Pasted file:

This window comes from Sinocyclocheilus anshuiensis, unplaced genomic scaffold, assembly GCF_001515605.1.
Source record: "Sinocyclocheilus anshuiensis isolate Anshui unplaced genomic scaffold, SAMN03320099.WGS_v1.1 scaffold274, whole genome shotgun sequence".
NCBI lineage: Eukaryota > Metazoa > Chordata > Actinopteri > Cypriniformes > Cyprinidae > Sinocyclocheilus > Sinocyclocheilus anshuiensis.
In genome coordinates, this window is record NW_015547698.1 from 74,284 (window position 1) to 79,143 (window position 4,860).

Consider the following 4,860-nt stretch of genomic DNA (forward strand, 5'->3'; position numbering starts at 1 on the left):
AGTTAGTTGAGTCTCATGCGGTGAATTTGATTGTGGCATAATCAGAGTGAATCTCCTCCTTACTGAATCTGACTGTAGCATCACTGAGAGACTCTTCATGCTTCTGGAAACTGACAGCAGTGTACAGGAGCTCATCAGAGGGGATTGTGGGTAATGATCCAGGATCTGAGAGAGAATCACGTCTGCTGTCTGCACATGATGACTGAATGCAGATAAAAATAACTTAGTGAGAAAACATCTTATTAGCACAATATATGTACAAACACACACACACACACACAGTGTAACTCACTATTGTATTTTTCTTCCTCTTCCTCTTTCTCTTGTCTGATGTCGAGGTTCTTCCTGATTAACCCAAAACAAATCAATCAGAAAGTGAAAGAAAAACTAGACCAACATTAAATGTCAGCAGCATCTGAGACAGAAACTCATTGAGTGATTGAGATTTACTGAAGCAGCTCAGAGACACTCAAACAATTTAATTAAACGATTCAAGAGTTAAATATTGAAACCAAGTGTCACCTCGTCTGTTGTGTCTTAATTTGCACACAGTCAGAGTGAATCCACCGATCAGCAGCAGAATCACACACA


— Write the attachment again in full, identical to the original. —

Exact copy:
This window comes from Sinocyclocheilus anshuiensis, unplaced genomic scaffold, assembly GCF_001515605.1.
Source record: "Sinocyclocheilus anshuiensis isolate Anshui unplaced genomic scaffold, SAMN03320099.WGS_v1.1 scaffold274, whole genome shotgun sequence".
NCBI lineage: Eukaryota > Metazoa > Chordata > Actinopteri > Cypriniformes > Cyprinidae > Sinocyclocheilus > Sinocyclocheilus anshuiensis.
In genome coordinates, this window is record NW_015547698.1 from 74,284 (window position 1) to 79,143 (window position 4,860).

Consider the following 4,860-nt stretch of genomic DNA (forward strand, 5'->3'; position numbering starts at 1 on the left):
AGTTAGTTGAGTCTCATGCGGTGAATTTGATTGTGGCATAATCAGAGTGAATCTCCTCCTTACTGAATCTGACTGTAGCATCACTGAGAGACTCTTCATGCTTCTGGAAACTGACAGCAGTGTACAGGAGCTCATCAGAGGGGATTGTGGGTAATGATCCAGGATCTGAGAGAGAATCACGTCTGCTGTCTGCACATGATGACTGAATGCAGATAAAAATAACTTAGTGAGAAAACATCTTATTAGCACAATATATGTACAAACACACACACACACACACAGTGTAACTCACTATTGTATTTTTCTTCCTCTTCCTCTTTCTCTTGTCTGATGTCGAGGTTCTTCCTGATTAACCCAAAACAAATCAATCAGAAAGTGAAAGAAAAACTAGACCAACATTAAATGTCAGCAGCATCTGAGACAGAAACTCATTGAGTGATTGAGATTTACTGAAGCAGCTCAGAGACACTCAAACAATTTAATTAAACGATTCAAGAGTTAAATATTGAAACCAAGTGTCACCTCGTCTGTTGTGTCTTAATTTGCACACAGTCAGAGTGAATCCACCGATCAGCAGCAGAATCACACACA